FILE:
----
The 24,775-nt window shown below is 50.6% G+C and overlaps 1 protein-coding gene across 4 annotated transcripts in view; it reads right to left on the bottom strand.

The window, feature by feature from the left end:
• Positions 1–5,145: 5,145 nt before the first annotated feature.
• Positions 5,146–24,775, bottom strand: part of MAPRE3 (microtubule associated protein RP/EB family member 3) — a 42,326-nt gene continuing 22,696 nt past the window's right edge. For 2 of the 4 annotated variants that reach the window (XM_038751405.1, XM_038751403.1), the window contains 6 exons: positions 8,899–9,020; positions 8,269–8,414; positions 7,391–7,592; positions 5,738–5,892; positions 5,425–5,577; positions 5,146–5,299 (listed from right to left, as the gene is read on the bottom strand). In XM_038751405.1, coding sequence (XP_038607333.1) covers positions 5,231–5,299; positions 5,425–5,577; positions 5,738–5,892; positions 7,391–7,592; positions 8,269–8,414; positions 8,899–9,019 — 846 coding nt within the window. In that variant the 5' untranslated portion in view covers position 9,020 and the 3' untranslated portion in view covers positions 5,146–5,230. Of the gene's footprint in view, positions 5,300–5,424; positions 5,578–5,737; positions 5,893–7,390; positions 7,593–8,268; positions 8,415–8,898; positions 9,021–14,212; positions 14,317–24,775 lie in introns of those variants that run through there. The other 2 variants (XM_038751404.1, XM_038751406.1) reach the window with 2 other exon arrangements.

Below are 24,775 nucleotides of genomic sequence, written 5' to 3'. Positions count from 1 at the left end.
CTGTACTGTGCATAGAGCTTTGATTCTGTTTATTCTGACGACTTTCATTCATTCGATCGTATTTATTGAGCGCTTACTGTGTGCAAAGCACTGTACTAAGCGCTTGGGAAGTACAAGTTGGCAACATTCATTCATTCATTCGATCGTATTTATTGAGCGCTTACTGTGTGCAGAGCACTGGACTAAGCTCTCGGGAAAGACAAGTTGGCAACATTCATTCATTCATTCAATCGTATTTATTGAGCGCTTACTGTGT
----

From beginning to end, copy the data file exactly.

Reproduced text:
The 24,775-nt window shown below is 50.6% G+C and overlaps 1 protein-coding gene across 4 annotated transcripts in view; it reads right to left on the bottom strand.

The window, feature by feature from the left end:
• Positions 1–5,145: 5,145 nt before the first annotated feature.
• Positions 5,146–24,775, bottom strand: part of MAPRE3 (microtubule associated protein RP/EB family member 3) — a 42,326-nt gene continuing 22,696 nt past the window's right edge. For 2 of the 4 annotated variants that reach the window (XM_038751405.1, XM_038751403.1), the window contains 6 exons: positions 8,899–9,020; positions 8,269–8,414; positions 7,391–7,592; positions 5,738–5,892; positions 5,425–5,577; positions 5,146–5,299 (listed from right to left, as the gene is read on the bottom strand). In XM_038751405.1, coding sequence (XP_038607333.1) covers positions 5,231–5,299; positions 5,425–5,577; positions 5,738–5,892; positions 7,391–7,592; positions 8,269–8,414; positions 8,899–9,019 — 846 coding nt within the window. In that variant the 5' untranslated portion in view covers position 9,020 and the 3' untranslated portion in view covers positions 5,146–5,230. Of the gene's footprint in view, positions 5,300–5,424; positions 5,578–5,737; positions 5,893–7,390; positions 7,593–8,268; positions 8,415–8,898; positions 9,021–14,212; positions 14,317–24,775 lie in introns of those variants that run through there. The other 2 variants (XM_038751404.1, XM_038751406.1) reach the window with 2 other exon arrangements.

Below are 24,775 nucleotides of genomic sequence, written 5' to 3'. Positions count from 1 at the left end.
CTGTACTGTGCATAGAGCTTTGATTCTGTTTATTCTGACGACTTTCATTCATTCGATCGTATTTATTGAGCGCTTACTGTGTGCAAAGCACTGTACTAAGCGCTTGGGAAGTACAAGTTGGCAACATTCATTCATTCATTCGATCGTATTTATTGAGCGCTTACTGTGTGCAGAGCACTGGACTAAGCTCTCGGGAAAGACAAGTTGGCAACATTCATTCATTCATTCAATCGTATTTATTGAGCGCTTACTGTGT